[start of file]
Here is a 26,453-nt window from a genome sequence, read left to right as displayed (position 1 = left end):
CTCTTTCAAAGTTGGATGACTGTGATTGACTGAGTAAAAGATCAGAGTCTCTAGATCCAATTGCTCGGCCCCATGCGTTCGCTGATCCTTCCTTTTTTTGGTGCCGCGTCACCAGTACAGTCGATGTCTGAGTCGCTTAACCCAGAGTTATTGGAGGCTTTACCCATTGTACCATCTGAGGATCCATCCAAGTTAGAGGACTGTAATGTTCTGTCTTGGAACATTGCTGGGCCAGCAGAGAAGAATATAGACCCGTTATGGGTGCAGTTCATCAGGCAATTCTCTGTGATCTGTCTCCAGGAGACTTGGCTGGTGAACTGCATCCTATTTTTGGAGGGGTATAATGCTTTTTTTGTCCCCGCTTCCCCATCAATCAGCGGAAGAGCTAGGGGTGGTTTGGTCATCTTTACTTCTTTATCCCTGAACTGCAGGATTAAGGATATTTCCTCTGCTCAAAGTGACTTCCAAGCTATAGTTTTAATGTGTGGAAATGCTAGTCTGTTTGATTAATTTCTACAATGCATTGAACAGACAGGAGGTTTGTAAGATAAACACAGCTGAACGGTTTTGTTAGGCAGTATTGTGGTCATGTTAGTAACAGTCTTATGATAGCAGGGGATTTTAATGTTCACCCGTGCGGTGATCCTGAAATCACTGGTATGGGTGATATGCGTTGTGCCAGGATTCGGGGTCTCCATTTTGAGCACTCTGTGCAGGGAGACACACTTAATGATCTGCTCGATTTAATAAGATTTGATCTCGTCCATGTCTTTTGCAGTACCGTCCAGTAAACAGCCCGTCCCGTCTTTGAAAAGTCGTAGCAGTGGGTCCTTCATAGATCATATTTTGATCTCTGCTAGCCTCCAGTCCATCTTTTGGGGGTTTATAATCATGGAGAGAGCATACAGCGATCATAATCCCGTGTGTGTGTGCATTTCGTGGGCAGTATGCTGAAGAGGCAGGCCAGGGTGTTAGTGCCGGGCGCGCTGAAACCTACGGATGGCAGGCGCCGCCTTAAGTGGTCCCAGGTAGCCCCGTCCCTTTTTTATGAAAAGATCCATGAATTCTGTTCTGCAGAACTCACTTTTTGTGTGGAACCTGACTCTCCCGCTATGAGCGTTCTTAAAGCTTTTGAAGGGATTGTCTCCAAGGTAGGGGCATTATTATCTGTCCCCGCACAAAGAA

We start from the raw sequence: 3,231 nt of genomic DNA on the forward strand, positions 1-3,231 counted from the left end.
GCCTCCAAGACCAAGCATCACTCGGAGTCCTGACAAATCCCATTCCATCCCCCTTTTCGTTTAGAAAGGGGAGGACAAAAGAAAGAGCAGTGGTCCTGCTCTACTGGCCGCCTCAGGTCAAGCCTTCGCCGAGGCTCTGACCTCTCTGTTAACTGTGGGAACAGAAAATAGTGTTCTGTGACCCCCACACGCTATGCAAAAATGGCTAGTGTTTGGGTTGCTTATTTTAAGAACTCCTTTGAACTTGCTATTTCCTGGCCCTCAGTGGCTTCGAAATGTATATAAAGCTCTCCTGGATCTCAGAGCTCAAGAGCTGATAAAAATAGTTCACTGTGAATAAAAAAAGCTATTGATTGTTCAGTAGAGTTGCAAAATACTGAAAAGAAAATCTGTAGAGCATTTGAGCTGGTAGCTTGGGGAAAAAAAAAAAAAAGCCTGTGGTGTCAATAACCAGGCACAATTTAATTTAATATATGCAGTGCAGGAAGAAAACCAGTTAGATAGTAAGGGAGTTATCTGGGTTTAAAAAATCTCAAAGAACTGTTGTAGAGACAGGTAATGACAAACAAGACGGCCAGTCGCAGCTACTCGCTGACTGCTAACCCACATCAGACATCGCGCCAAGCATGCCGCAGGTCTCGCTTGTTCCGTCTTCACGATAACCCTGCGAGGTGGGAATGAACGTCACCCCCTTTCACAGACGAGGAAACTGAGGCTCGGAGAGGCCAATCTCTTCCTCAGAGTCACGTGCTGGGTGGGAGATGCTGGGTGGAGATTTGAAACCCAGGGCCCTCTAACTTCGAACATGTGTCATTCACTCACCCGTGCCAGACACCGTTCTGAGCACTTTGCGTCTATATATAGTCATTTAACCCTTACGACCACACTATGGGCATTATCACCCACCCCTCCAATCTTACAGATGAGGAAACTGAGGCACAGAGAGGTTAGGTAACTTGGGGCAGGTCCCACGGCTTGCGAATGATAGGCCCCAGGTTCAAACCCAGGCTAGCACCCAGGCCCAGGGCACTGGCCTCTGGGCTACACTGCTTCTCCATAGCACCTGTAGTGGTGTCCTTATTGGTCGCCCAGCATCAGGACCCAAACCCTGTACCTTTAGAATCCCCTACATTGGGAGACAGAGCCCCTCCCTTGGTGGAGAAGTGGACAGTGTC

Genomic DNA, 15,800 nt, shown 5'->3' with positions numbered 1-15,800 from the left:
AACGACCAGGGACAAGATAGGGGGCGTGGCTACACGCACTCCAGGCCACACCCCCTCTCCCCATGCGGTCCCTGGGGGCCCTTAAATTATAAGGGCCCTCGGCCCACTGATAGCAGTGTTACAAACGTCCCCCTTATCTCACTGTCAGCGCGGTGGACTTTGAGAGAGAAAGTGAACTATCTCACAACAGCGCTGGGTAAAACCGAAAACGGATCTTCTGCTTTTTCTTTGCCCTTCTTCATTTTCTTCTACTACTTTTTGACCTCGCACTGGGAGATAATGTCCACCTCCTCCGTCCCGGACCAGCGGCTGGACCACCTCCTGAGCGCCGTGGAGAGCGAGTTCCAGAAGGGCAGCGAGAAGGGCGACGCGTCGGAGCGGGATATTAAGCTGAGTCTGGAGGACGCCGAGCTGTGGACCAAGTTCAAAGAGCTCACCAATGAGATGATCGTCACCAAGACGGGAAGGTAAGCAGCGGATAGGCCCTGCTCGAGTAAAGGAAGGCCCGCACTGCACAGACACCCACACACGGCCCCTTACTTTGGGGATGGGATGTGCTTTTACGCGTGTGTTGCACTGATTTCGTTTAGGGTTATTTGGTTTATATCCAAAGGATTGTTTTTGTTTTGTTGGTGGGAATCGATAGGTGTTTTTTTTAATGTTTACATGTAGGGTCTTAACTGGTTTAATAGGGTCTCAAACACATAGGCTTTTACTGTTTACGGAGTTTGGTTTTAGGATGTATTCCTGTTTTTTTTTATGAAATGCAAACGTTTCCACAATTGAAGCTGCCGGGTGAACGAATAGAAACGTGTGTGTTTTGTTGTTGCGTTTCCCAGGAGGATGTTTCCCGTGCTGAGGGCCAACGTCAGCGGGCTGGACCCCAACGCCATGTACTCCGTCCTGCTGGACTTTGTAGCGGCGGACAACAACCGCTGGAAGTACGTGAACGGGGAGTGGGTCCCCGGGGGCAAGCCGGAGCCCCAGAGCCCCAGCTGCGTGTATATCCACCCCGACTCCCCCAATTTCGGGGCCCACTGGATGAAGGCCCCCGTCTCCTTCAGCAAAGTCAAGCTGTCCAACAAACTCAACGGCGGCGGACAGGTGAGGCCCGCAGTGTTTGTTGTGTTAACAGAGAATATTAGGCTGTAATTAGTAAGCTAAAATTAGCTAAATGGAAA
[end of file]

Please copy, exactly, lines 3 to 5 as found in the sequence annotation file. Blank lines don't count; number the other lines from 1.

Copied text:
We start from the raw sequence: 3,231 nt of genomic DNA on the forward strand, positions 1-3,231 counted from the left end.
GCCTCCAAGACCAAGCATCACTCGGAGTCCTGACAAATCCCATTCCATCCCCCTTTTCGTTTAGAAAGGGGAGGACAAAAGAAAGAGCAGTGGTCCTGCTCTACTGGCCGCCTCAGGTCAAGCCTTCGCCGAGGCTCTGACCTCTCTGTTAACTGTGGGAACAGAAAATAGTGTTCTGTGACCCCCACACGCTATGCAAAAATGGCTAGTGTTTGGGTTGCTTATTTTAAGAACTCCTTTGAACTTGCTATTTCCTGGCCCTCAGTGGCTTCGAAATGTATATAAAGCTCTCCTGGATCTCAGAGCTCAAGAGCTGATAAAAATAGTTCACTGTGAATAAAAAAAGCTATTGATTGTTCAGTAGAGTTGCAAAATACTGAAAAGAAAATCTGTAGAGCATTTGAGCTGGTAGCTTGGGGAAAAAAAAAAAAAAGCCTGTGGTGTCAATAACCAGGCACAATTTAATTTAATATATGCAGTGCAGGAAGAAAACCAGTTAGATAGTAAGGGAGTTATCTGGGTTTAAAAAATCTCAAAGAACTGTTGTAGAGACAGGTAATGACAAACAAGACGGCCAGTCGCAGCTACTCGCTGACTGCTAACCCACATCAGACATCGCGCCAAGCATGCCGCAGGTCTCGCTTGTTCCGTCTTCACGATAACCCTGCGAGGTGGGAATGAACGTCACCCCCTTTCACAGACGAGGAAACTGAGGCTCGGAGAGGCCAATCTCTTCCTCAGAGTCACGTGCTGGGTGGGAGATGCTGGGTGGAGATTTGAAACCCAGGGCCCTCTAACTTCGAACATGTGTCATTCACTCACCCGTGCCAGACACCGTTCTGAGCACTTTGCGTCTATATATAGTCATTTAACCCTTACGACCACACTATGGGCATTATCACCCACCCCTCCAATCTTACAGATGAGGAAACTGAGGCACAGAGAGGTTAGGTAACTTGGGGCAGGTCCCACGGCTTGCGAATGATAGGCCCCAGGTTCAAACCCAGGCTAGCACCCAGGCCCAGGGCACTGGCCTCTGGGCTACACTGCTTCTCCATAGCACCTGTAGTGGTGTCCTTATTGGTCGCCCAGCATCAGGACCCAAACCCTGTACCTTTAGAATCCCCTACATTGGGAGACAGAGCCCCTCCCTTGGTGGAGAAGTGGACAGTGTC

Genomic DNA, 15,800 nt, shown 5'->3' with positions numbered 1-15,800 from the left: